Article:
A man already banned for drink-driving took to the wheel in the early hours of the morning when he found himself locked out of his wife’s house.
John Geere (43), of Aveland Close, Bourne, had 81 microgrammes of alcohol in breath – more than double the legal limit – when police pulled him up in Spalding on April 5.
If you break the requirements of the order or you commit another offence while on the order, you can expect to serve the prison sentence, which would appear to be reasonable, would it not?Presiding magistrate Steve Burgess
Boston magistrates heard Geere had intended to stay the night with his wife, from whom he was separated, but the house keys hadn’t been left outside and, instead, he found some car keys and set off to drive a short distance to a friend’s house.
Solicitor Beris Brickles, mitigating, said Geere’s wife was in bed and, as it was a terraced house, he was concerned the level of noise he would have to make to wake her would also disturb the neighbours.
Mr Brickles said: “I think it was just a question of poor thinking skills on that evening.
“He does bitterly regret what he did. In consultation with me today, he expressed that remorse very truthfully and very honestly.”
Presiding magistrate Steve Burgess told Geere his offences had passed the custody threshold.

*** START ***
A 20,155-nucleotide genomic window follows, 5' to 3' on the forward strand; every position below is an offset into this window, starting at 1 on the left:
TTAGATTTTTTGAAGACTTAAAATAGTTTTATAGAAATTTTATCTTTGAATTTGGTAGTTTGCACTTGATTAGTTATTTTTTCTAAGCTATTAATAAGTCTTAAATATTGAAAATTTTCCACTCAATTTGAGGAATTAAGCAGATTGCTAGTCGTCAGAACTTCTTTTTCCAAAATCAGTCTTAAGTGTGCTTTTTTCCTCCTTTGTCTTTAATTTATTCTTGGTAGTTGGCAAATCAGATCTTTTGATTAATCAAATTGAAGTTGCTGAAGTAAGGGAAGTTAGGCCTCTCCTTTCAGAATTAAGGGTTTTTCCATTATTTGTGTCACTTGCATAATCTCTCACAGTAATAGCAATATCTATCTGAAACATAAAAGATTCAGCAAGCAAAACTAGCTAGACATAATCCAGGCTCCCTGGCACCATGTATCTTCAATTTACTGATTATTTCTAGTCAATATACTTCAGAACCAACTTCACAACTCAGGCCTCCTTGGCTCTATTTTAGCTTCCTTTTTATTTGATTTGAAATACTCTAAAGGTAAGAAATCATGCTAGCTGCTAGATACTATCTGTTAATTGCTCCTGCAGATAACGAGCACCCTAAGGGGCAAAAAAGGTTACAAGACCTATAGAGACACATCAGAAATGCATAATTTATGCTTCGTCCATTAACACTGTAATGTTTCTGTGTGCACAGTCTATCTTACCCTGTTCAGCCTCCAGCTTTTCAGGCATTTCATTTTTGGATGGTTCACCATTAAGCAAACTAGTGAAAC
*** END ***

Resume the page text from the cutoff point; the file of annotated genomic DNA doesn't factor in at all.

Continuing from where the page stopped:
Geere was sentenced to 12 weeks’ custody, suspended for 12 months, for driving with excess alcohol, and ordered to do 150 hours’ unpaid work.
He received an identical sentence, to run concurrently, for driving while disqualified.
Geere received no separate penalty for driving without insurance.
He pleaded guilty to all three offences.
Because of Geere’s previous drink-drive conviction last October, he was banned from driving for three years, although magistrates will allow him to cut that by 36 weeks if he completes a rehabilitation course.
He must also pay £85 prosecution costs and an £80 victim surcharge.
Mr Burgess told Geere: “If you break the requirements of the order or you commit another offence while on the order, you can expect to serve the prison sentence, which would appear to be reasonable, would it not?”
Geere replied: “Yes, sir.”
Marie Stace, prosecuting, said police saw Geere in a Ford Focus at 1.50am on April 5, when he was on Penny- gate and driving towards Park Road.
Police followed Geere, who was seen making “exaggerated manoeuvres” to pass vehicles and swerving in the road before suddenly turning right into Chaucer’s Way without indicating.
Mr Brickles said Gere had been out drinking that night with a friend and had no intention of driving. When he arrived by taxi at his wife’s home, his daughter had taken both the house keys – instead of leaving one under the mat.
Her then boyfriend had left car keys in the porchway and Geere took the car to go “literally a mile down the road” to his friend’s house.